ND, And Everywhere Else On Earth -“The Classic Golf Debate”
You know how it is when you are at work and someone brings up a controversial topic...
...all the opinions come out to play. Well, this particular subject isn't earth-shattering by any means, BUT it definitely will bring out arguments on both sides. This all came up this afternoon here at our studios in Mandan on a cloudy, rain-splashed Friday. As I looked out Scott McGowan's office window, we started talking about golf, and the PGA Championship that is underway in Tulsa, Oklahoma. Yesterday Tiger Woods was irked at a cameraman for getting too close to him out on the course, we both said to one another how crazy it is for professional golfers to be so close to the fans, literally just a few feet away at times. I remarked that I would be afraid of hitting someone with one of my many errant shots, and SO this shifted into a question that defines moral boundaries with the golfer him or herself.
BOUNDARIES being the keyword here
This question pertains to everyone playing on a private or public golf course. If you hit a golf ball out of bounds, onto someone's house alongside the course, are YOU responsible for damages if you break a window? I say without hesitation, absolutely. I'm the one that hit the ball, not anybody else. Many people argue that if you live near or even ON the golf course, the owner understands what could happen. There are some places that will have signs up along the course telling you that it is your obligation to take care of any damages at all that your lousy shot may cause. I've seen this happen once, and the situation got pretty ugly for a couple of minutes. When you are witness to this, there is nothing you can do except hope that the golfer does what is right.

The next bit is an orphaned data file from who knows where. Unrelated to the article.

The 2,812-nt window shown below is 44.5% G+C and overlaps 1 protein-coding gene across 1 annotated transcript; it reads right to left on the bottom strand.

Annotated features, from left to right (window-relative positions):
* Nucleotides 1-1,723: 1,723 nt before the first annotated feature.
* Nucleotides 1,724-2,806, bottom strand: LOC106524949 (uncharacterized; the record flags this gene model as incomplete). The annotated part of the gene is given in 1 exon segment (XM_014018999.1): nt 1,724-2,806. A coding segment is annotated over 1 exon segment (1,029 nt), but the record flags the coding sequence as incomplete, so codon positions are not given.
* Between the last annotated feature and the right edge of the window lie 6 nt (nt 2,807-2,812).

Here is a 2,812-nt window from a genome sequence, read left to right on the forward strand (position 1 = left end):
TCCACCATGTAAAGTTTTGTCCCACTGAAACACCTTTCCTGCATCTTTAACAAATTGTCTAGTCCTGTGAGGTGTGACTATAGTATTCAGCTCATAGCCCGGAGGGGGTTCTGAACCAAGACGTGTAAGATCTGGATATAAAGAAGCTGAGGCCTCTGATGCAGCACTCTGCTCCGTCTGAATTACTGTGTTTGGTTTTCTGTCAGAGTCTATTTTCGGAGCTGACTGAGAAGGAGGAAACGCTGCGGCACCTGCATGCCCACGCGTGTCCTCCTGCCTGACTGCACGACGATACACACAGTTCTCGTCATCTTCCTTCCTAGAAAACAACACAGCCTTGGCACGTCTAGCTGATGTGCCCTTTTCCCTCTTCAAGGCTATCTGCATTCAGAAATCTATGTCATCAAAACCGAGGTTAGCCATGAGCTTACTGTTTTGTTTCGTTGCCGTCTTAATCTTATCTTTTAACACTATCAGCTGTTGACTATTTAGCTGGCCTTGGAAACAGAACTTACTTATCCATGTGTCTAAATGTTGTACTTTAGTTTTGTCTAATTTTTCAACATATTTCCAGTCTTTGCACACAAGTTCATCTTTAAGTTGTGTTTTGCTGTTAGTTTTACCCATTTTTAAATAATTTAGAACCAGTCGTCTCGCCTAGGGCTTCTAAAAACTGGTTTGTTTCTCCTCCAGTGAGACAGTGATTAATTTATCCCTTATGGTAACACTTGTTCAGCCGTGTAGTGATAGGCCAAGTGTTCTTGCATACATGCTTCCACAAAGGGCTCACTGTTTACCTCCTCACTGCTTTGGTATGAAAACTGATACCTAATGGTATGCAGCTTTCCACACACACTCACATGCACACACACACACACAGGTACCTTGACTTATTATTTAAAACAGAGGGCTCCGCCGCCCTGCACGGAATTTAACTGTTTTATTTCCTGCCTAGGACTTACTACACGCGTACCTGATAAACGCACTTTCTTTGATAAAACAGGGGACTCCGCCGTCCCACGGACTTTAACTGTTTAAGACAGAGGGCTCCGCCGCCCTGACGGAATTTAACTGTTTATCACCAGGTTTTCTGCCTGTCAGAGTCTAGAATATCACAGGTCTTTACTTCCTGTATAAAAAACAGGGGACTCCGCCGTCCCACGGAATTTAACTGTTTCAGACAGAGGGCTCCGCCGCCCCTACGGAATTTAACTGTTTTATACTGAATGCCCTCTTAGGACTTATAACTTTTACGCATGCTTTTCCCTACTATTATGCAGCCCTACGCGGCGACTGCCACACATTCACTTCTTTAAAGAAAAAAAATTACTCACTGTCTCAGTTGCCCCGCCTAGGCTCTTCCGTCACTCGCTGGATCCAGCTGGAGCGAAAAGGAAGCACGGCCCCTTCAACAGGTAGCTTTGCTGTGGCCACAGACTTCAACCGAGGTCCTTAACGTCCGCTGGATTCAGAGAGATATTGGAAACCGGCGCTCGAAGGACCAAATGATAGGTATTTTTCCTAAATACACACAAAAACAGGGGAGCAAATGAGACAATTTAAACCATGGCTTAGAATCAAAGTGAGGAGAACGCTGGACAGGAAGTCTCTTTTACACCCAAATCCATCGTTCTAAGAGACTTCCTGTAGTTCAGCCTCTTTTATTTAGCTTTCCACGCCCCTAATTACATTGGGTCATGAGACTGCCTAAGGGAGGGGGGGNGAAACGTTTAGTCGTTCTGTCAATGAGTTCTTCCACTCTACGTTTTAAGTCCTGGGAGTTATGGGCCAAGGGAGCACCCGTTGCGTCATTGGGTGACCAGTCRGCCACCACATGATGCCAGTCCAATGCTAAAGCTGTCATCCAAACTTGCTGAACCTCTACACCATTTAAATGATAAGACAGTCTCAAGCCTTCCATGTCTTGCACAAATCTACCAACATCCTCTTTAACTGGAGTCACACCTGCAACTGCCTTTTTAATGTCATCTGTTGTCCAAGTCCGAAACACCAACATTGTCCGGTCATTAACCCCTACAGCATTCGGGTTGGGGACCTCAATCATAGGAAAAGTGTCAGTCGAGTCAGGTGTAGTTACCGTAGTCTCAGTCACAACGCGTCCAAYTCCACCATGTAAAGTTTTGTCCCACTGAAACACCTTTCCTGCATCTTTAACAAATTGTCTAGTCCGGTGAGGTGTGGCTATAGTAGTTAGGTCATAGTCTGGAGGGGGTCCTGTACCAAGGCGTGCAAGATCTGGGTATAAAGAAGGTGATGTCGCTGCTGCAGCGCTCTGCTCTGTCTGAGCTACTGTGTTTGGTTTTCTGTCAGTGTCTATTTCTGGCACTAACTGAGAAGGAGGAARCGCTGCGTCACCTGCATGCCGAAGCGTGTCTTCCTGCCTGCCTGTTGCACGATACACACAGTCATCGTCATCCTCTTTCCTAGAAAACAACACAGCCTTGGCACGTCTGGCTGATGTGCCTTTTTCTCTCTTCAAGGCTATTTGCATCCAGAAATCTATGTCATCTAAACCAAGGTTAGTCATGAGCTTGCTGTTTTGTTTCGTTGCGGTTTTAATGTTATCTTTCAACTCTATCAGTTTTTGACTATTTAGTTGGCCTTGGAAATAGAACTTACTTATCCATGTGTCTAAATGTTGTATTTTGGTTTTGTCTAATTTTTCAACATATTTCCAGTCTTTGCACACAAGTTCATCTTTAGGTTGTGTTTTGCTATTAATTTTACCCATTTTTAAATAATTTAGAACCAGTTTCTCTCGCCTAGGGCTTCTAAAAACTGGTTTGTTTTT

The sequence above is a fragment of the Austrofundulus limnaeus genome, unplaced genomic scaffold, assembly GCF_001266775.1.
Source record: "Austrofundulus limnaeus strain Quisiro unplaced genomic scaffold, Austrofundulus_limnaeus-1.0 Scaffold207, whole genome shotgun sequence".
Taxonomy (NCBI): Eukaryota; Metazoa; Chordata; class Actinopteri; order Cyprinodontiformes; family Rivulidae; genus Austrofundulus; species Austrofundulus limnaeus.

So what do the laws say?
I was super curious about this, and I found no laws exist about golfers being legally responsible. The general rule of thumb is that homeowners would have insurance built in to protect that kind of thing. HOWEVER, you are responsible if such a shot travels outside the course perimeters, and damages a car or a business. The bottom line is this if you are a terrible golfer and fear you may cause mass destruction or bodily harm to someone, just play the video game!
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